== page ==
Friday, September 9, 2011

Budget Fight

As I'm sure most readers of this blog know, NASA's James Webb Space Telescope (JWST) -- the successor to the Hubble Telescope -- is seriously over budget.  The latest estimate puts the cost to complete the telescope at $8B, with only $3.5B of that already spent.  Based on the budget proposed for JWST for next year, it would take almost a decade to complete development.  (You may see a JWST budget estimate of $8.7B, which includes $0.7B to operate the telescope after launch.)

NASA has proposed to the White House (specifically, the Office of Management and Budget) that it 'tax' it's other programs, both science and manned spaceflight, to increase the budget for JWST and launch it around 2018.  There's no news, so far as I know, publicly available about the White House's reaction.  The House of Representatives voted to kill JWST.

A number of leading planetary scientists have just published a strongly worded editorial stating, "We individually and together reject the premise that JWST must be restored at all costs... Without additional funds to NASA, JWST should not be restored unless and until an open science community assessment is made of the value of what will be gained and what will be lost across the entire NASA science portfolio."

A less strongly worded letter from Dr. David Alexander, Chair, American Astronomical Society, Solar Physics Division (SPD), echoes some of the same concerns, "The SPD fully supports the science goals of the JWST and the priorities of our colleagues in astronomy and astrophysics; however, it is extremely worrisome that the proposed solution to the problem will further reduce the ability of the other divisions within the NASA Science Mission Directorate to accomplish their own nationally sanctioned scientific programs."

The journal Nature's News Blog has some additional analysis of these letters and their motivation.

Editorial Thoughts: The problems in JWST's funding comes at the same time as NASA's manned spaceflight program faces it's own budget challenges.  The programs on NASA's plate simply appear to be more expensive than it's current budget can pay for.  I don't know what the least wrong solution is, but the following thoughts may suggest how difficult the choices may be.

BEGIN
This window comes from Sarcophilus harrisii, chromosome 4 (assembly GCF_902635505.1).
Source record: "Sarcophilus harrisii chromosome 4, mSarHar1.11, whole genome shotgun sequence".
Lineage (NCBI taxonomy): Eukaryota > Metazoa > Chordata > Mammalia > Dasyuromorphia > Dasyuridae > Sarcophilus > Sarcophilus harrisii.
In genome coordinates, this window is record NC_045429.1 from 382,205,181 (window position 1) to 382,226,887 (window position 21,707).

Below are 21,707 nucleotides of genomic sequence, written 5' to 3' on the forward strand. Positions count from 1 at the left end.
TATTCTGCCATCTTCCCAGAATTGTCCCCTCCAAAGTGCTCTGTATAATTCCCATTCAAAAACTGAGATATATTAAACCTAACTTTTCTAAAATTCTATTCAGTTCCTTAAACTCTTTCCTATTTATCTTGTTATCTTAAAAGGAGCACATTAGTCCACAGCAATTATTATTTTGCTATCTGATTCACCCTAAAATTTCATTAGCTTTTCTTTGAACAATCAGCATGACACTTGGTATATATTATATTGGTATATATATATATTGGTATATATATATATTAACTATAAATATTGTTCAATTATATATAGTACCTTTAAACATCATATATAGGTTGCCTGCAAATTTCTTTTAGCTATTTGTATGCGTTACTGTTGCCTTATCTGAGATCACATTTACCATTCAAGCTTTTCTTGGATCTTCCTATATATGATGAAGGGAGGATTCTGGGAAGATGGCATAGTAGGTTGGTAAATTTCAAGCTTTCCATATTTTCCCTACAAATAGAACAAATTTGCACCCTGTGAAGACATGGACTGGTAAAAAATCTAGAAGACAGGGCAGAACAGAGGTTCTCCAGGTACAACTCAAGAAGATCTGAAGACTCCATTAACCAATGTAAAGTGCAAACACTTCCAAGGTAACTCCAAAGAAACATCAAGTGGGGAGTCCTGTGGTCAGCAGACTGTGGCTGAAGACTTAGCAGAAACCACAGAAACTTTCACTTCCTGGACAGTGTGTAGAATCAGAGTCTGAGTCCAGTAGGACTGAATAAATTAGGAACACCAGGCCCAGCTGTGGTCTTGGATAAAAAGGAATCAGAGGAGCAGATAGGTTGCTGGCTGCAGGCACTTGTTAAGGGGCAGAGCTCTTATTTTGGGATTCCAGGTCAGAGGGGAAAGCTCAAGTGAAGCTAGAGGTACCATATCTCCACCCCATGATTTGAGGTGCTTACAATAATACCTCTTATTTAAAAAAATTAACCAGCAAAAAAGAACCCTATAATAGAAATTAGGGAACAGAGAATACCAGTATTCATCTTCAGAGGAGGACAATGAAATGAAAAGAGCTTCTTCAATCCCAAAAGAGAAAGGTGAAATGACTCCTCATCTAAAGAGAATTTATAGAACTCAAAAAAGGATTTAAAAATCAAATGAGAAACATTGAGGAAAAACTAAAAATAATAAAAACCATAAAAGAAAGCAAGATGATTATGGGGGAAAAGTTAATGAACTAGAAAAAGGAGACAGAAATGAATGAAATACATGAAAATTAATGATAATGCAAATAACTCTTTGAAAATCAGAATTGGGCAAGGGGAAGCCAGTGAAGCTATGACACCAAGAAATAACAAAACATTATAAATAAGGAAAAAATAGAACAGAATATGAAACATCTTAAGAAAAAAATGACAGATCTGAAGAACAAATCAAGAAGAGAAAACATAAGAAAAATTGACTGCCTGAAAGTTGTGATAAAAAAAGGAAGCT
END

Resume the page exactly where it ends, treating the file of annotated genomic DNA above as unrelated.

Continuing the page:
JWST promises to continue Hubble's revolution in the understanding of the universe.  Here's a list of the JWST program's major science programs, copied from the its website:

  • The End of the Dark Ages: First Light and Reionization seeks to identify the first bright objects that formed in the early Universe, and follow the ionization history.
  • Assembly of Galaxies will determine how galaxies and dark matter, including gas, stars, metals, physical structures (like spiral arms) and active nuclei evolved to the present day.
  • The Birth of Stars and Protoplanetary Systems focuses on the birth and early development of stars and the formation of planets.
  • Planetary Systems and the Origins of Life studies the physical and chemical properties of solar systems (including our own) and where the building blocks of life may be present.

What might be lost from the planetary program if it's budget is cut?  The planetary Decadal Survey prioritized its programs as:

  1. Research funding
  2. Discovery missions (4-5 in this decade)
  3. New Frontiers missions (3 in this decade)
  4. U.S contribution to the NASA/ESA 2018 rover

If NASA were to cut starting the planetary program starting with the lowest priority, it would appear that the 2018 rover would be the first to be cut.  That mission would place a second rover (after the soon to be launched Mars Science Laboratory) with a highly capable analytical laboratory on Mars.  The mission also would collect and cache samples for possible return to Earth.

JWST and the 2018 Mars rover both would be great missions.  How would you make the decision?  If you are an American citizen, you might want to share your choice with your senators and congressman.

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